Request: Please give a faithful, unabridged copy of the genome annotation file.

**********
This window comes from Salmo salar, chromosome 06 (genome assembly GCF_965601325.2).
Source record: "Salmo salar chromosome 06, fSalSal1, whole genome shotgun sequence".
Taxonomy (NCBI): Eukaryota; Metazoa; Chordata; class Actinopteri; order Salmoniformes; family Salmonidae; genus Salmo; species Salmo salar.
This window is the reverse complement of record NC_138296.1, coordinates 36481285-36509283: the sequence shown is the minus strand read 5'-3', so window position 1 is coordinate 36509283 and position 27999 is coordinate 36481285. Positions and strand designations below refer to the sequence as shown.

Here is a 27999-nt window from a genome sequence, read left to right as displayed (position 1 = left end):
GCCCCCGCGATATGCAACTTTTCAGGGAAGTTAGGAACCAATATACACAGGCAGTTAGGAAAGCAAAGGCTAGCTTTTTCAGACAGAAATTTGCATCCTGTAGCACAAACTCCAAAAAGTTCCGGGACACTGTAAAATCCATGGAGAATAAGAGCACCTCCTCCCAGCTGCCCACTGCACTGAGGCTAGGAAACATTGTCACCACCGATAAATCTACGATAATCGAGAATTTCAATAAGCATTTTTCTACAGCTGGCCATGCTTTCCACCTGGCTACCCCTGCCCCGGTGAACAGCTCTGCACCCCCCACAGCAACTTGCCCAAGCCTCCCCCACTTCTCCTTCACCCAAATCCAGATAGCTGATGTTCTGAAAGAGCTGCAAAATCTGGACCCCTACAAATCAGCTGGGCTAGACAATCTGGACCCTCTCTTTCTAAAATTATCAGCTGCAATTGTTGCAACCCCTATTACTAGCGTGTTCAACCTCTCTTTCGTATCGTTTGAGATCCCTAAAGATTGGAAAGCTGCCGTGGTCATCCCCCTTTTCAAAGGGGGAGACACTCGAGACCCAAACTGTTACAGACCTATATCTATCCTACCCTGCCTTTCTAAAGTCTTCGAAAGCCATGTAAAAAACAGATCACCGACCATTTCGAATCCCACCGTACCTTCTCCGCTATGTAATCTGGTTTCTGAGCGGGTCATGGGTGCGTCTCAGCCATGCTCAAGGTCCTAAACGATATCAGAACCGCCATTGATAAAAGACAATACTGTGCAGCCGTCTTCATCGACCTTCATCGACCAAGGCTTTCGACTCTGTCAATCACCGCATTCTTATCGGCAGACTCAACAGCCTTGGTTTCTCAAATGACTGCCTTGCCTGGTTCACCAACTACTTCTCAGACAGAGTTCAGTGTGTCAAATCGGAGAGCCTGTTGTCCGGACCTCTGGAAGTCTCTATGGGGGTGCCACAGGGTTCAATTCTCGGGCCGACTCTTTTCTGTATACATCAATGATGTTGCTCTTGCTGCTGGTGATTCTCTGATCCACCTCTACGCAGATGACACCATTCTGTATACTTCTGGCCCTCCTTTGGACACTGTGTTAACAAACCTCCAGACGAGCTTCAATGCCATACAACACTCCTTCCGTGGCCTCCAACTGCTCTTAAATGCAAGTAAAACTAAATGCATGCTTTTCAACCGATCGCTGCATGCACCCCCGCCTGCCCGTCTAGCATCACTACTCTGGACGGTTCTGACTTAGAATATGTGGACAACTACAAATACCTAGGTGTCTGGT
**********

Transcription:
This window comes from Salmo salar, chromosome 06 (genome assembly GCF_965601325.2).
Source record: "Salmo salar chromosome 06, fSalSal1, whole genome shotgun sequence".
Taxonomy (NCBI): Eukaryota; Metazoa; Chordata; class Actinopteri; order Salmoniformes; family Salmonidae; genus Salmo; species Salmo salar.
This window is the reverse complement of record NC_138296.1, coordinates 36481285-36509283: the sequence shown is the minus strand read 5'-3', so window position 1 is coordinate 36509283 and position 27999 is coordinate 36481285. Positions and strand designations below refer to the sequence as shown.

Here is a 27999-nt window from a genome sequence, read left to right as displayed (position 1 = left end):
GCCCCCGCGATATGCAACTTTTCAGGGAAGTTAGGAACCAATATACACAGGCAGTTAGGAAAGCAAAGGCTAGCTTTTTCAGACAGAAATTTGCATCCTGTAGCACAAACTCCAAAAAGTTCCGGGACACTGTAAAATCCATGGAGAATAAGAGCACCTCCTCCCAGCTGCCCACTGCACTGAGGCTAGGAAACATTGTCACCACCGATAAATCTACGATAATCGAGAATTTCAATAAGCATTTTTCTACAGCTGGCCATGCTTTCCACCTGGCTACCCCTGCCCCGGTGAACAGCTCTGCACCCCCCACAGCAACTTGCCCAAGCCTCCCCCACTTCTCCTTCACCCAAATCCAGATAGCTGATGTTCTGAAAGAGCTGCAAAATCTGGACCCCTACAAATCAGCTGGGCTAGACAATCTGGACCCTCTCTTTCTAAAATTATCAGCTGCAATTGTTGCAACCCCTATTACTAGCGTGTTCAACCTCTCTTTCGTATCGTTTGAGATCCCTAAAGATTGGAAAGCTGCCGTGGTCATCCCCCTTTTCAAAGGGGGAGACACTCGAGACCCAAACTGTTACAGACCTATATCTATCCTACCCTGCCTTTCTAAAGTCTTCGAAAGCCATGTAAAAAACAGATCACCGACCATTTCGAATCCCACCGTACCTTCTCCGCTATGTAATCTGGTTTCTGAGCGGGTCATGGGTGCGTCTCAGCCATGCTCAAGGTCCTAAACGATATCAGAACCGCCATTGATAAAAGACAATACTGTGCAGCCGTCTTCATCGACCTTCATCGACCAAGGCTTTCGACTCTGTCAATCACCGCATTCTTATCGGCAGACTCAACAGCCTTGGTTTCTCAAATGACTGCCTTGCCTGGTTCACCAACTACTTCTCAGACAGAGTTCAGTGTGTCAAATCGGAGAGCCTGTTGTCCGGACCTCTGGAAGTCTCTATGGGGGTGCCACAGGGTTCAATTCTCGGGCCGACTCTTTTCTGTATACATCAATGATGTTGCTCTTGCTGCTGGTGATTCTCTGATCCACCTCTACGCAGATGACACCATTCTGTATACTTCTGGCCCTCCTTTGGACACTGTGTTAACAAACCTCCAGACGAGCTTCAATGCCATACAACACTCCTTCCGTGGCCTCCAACTGCTCTTAAATGCAAGTAAAACTAAATGCATGCTTTTCAACCGATCGCTGCATGCACCCCCGCCTGCCCGTCTAGCATCACTACTCTGGACGGTTCTGACTTAGAATATGTGGACAACTACAAATACCTAGGTGTCTGGT